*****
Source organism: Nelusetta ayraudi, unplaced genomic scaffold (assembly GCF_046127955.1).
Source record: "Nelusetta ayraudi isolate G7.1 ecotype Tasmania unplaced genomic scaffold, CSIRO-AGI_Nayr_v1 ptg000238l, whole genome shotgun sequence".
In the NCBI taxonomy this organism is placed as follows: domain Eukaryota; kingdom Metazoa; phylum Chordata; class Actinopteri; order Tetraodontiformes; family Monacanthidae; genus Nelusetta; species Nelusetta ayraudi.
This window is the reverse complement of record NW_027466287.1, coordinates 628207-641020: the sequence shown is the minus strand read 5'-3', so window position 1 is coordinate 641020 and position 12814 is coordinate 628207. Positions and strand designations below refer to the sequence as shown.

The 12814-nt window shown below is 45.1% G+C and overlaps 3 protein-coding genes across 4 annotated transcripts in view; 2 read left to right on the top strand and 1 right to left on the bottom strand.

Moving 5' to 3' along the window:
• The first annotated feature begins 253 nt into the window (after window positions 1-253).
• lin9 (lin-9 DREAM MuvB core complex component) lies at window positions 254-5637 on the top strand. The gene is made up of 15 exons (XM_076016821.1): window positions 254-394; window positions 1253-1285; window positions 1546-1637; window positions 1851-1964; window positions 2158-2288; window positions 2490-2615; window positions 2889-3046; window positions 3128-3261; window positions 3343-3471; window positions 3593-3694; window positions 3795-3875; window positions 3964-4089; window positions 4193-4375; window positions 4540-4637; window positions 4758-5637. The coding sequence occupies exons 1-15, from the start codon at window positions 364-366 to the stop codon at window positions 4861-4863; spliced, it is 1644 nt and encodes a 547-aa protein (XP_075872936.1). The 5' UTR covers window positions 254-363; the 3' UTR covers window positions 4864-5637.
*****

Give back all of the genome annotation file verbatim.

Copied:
Source organism: Nelusetta ayraudi, unplaced genomic scaffold (assembly GCF_046127955.1).
Source record: "Nelusetta ayraudi isolate G7.1 ecotype Tasmania unplaced genomic scaffold, CSIRO-AGI_Nayr_v1 ptg000238l, whole genome shotgun sequence".
In the NCBI taxonomy this organism is placed as follows: domain Eukaryota; kingdom Metazoa; phylum Chordata; class Actinopteri; order Tetraodontiformes; family Monacanthidae; genus Nelusetta; species Nelusetta ayraudi.
This window is the reverse complement of record NW_027466287.1, coordinates 628207-641020: the sequence shown is the minus strand read 5'-3', so window position 1 is coordinate 641020 and position 12814 is coordinate 628207. Positions and strand designations below refer to the sequence as shown.

The 12814-nt window shown below is 45.1% G+C and overlaps 3 protein-coding genes across 4 annotated transcripts in view; 2 read left to right on the top strand and 1 right to left on the bottom strand.

Moving 5' to 3' along the window:
• The first annotated feature begins 253 nt into the window (after window positions 1-253).
• lin9 (lin-9 DREAM MuvB core complex component) lies at window positions 254-5637 on the top strand. The gene is made up of 15 exons (XM_076016821.1): window positions 254-394; window positions 1253-1285; window positions 1546-1637; window positions 1851-1964; window positions 2158-2288; window positions 2490-2615; window positions 2889-3046; window positions 3128-3261; window positions 3343-3471; window positions 3593-3694; window positions 3795-3875; window positions 3964-4089; window positions 4193-4375; window positions 4540-4637; window positions 4758-5637. The coding sequence occupies exons 1-15, from the start codon at window positions 364-366 to the stop codon at window positions 4861-4863; spliced, it is 1644 nt and encodes a 547-aa protein (XP_075872936.1). The 5' UTR covers window positions 254-363; the 3' UTR covers window positions 4864-5637.